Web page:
3. Her argument is more focused on the potential conflict of interest. That was just another point that people are noticing about the hire.
            When you look across the country it’s noticeable that full-time newspaper critics are all white. There isn’t even one. You don’t think that’s odd, particularly since we’d talking about cities like SF, LA, and NY, where almost all of them are.

          4. If newspaper criticism was a growing field, I might find it odd. But since newspaper critics are dying off like an endangered species, jobs made available will go to those who have long careers and with a wide audience in tow. White men over 60 are tenured. You don’t need to kill them. You need to be patient as minorities in the arts develop their career, going from – in academic terms – adjuncts, to associates, to full-time, then tenure. It’s how all career fields work.

          5. The point of my answer to your question is that there is no problem of race, gender, and age here. Nor is it in many other places if you account for generational divides. It might look like there are widespread diversity problems, but that’s because comparisons of professionals of whatever identity sets are not “synchronic” – cross sections of people the same age, specifically those under, say, 40 or 45. If you do a synchronic analysis of diversity in the art world, it reveals a heterogeneity that “diversity activists” too loud-mouthed and indifferent to relevant data can recognize.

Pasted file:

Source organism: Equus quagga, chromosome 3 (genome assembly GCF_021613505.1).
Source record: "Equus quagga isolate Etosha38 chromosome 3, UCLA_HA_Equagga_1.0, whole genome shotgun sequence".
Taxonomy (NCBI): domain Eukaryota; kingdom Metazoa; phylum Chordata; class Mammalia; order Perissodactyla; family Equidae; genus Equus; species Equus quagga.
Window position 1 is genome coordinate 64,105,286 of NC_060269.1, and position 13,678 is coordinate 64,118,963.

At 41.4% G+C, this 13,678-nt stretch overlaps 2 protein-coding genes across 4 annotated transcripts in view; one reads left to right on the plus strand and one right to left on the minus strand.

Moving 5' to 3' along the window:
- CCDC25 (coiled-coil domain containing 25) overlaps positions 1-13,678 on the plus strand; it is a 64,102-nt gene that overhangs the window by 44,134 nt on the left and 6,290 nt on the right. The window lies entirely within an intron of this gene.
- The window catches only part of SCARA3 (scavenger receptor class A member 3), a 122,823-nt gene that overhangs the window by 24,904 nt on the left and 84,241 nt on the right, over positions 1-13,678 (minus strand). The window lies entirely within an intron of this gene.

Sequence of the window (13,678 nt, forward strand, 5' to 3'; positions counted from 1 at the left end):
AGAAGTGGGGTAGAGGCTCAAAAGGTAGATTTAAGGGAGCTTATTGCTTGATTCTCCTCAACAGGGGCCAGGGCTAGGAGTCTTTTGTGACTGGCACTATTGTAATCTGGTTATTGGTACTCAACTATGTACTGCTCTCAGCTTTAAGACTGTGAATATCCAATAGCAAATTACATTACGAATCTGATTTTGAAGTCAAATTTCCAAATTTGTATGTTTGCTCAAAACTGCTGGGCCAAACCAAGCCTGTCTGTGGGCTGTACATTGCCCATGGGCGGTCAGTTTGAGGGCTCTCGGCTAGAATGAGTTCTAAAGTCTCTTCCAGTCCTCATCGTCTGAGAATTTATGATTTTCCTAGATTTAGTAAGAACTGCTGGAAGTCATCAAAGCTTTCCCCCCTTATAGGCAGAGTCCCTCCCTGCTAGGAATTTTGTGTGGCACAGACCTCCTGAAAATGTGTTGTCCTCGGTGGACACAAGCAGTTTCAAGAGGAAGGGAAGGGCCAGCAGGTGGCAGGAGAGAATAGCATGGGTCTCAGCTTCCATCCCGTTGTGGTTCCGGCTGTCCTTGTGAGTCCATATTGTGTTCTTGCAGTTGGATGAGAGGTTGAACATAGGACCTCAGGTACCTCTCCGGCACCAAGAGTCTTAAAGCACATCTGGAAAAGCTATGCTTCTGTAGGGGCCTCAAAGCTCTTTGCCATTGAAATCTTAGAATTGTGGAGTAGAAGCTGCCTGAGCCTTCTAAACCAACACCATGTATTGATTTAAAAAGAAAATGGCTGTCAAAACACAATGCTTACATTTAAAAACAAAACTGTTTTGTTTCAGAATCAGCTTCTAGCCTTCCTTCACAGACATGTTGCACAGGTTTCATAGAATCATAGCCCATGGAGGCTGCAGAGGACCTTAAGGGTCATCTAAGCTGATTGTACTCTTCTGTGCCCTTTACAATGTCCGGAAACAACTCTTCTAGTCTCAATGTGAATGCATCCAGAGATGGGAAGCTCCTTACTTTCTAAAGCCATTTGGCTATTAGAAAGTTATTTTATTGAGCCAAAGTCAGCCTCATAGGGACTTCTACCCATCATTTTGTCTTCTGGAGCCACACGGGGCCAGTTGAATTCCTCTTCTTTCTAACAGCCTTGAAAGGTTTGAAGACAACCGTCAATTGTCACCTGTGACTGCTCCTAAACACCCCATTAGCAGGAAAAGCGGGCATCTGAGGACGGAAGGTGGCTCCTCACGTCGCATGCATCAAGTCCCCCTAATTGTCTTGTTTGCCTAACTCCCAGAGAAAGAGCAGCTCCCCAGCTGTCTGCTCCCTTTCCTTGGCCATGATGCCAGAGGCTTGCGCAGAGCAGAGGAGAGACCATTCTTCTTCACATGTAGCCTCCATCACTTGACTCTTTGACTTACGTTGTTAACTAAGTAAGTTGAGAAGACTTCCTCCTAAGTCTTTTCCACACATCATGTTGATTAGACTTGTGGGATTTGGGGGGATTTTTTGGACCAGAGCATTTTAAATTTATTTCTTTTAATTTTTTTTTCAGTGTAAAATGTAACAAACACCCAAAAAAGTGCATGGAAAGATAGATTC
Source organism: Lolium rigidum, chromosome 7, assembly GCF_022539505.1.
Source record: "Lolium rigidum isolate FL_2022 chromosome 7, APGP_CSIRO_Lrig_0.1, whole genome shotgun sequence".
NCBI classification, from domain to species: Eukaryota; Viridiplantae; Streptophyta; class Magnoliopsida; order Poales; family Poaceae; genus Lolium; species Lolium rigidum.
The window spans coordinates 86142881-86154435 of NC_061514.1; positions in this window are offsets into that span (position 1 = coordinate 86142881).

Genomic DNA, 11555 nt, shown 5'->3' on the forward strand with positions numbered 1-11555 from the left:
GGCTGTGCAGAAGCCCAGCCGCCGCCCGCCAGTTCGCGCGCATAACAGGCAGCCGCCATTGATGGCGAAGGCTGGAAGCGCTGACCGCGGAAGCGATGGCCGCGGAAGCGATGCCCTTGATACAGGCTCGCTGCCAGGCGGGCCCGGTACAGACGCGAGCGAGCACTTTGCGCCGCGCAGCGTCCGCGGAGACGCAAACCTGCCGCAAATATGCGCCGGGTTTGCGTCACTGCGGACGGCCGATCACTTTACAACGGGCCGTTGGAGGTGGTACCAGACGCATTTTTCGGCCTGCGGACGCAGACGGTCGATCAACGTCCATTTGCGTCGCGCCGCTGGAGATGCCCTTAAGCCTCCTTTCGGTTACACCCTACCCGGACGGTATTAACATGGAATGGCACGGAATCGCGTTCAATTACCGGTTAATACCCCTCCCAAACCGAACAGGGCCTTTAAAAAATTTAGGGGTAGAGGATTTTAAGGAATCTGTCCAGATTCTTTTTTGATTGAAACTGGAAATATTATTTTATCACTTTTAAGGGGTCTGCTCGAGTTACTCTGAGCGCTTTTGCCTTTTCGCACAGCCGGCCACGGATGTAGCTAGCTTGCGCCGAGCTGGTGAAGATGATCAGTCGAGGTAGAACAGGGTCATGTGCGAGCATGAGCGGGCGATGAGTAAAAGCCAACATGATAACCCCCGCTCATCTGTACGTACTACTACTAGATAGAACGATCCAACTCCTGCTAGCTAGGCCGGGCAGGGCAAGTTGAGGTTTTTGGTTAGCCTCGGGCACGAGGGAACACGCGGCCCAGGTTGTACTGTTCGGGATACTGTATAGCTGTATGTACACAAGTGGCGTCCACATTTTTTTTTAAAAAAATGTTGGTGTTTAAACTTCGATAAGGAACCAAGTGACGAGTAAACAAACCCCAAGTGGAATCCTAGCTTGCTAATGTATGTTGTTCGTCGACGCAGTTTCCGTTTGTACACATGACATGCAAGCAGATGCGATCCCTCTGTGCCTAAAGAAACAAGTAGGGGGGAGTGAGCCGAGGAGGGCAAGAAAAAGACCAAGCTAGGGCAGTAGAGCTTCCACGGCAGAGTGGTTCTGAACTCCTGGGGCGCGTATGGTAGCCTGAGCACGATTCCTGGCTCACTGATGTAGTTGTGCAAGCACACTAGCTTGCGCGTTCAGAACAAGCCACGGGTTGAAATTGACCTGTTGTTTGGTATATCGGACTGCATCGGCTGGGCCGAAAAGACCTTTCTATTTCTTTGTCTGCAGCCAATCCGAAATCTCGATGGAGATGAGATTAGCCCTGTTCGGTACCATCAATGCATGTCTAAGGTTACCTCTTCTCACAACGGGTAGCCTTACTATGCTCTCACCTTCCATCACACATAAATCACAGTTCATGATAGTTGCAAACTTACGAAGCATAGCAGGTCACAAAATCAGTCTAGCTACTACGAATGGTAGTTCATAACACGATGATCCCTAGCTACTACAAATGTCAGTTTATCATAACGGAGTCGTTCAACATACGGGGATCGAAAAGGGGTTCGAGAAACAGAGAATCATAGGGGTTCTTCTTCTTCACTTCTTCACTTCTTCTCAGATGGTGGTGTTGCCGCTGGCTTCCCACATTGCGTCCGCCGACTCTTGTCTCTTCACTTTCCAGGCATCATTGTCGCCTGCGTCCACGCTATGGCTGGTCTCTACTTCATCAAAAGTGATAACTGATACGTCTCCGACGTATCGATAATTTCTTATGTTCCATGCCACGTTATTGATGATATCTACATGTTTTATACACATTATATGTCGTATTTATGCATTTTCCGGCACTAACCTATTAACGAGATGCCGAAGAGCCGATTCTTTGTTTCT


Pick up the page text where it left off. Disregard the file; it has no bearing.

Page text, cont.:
No one wants to admit they’ve been barking up the wrong tree so publicly and for so long.

    2. Holland Cotter is an amazing writer and art critic whose work I admire (bordering on idolization!), but none of that changes my larger point: we need new voices and perspectives, desperately, in art criticism.

      1. What makes you think dynamic and intelligent new voices want to work for an old, dying media outlet like The San Francisco Chronicle, which pays peanuts? (Literally: they offer only two cans of Planter’s Peanuts — okay, sometimes Mixed Nuts — for each article.)

  3. Given his lack of preferential treatment to SFAI students during his tenure as the school’s president, I see no reason for him to have a conflict in that regard in his new position. Also, I’ve never heard him speak intelligently about art while I was a student there, to say nothing of his writings…

  4. Of course you don’t know how many people were offered the job and turned it down. Given what The Chronicle is paying and the future of the newspaper business, he may have been the fourth or fifth choice.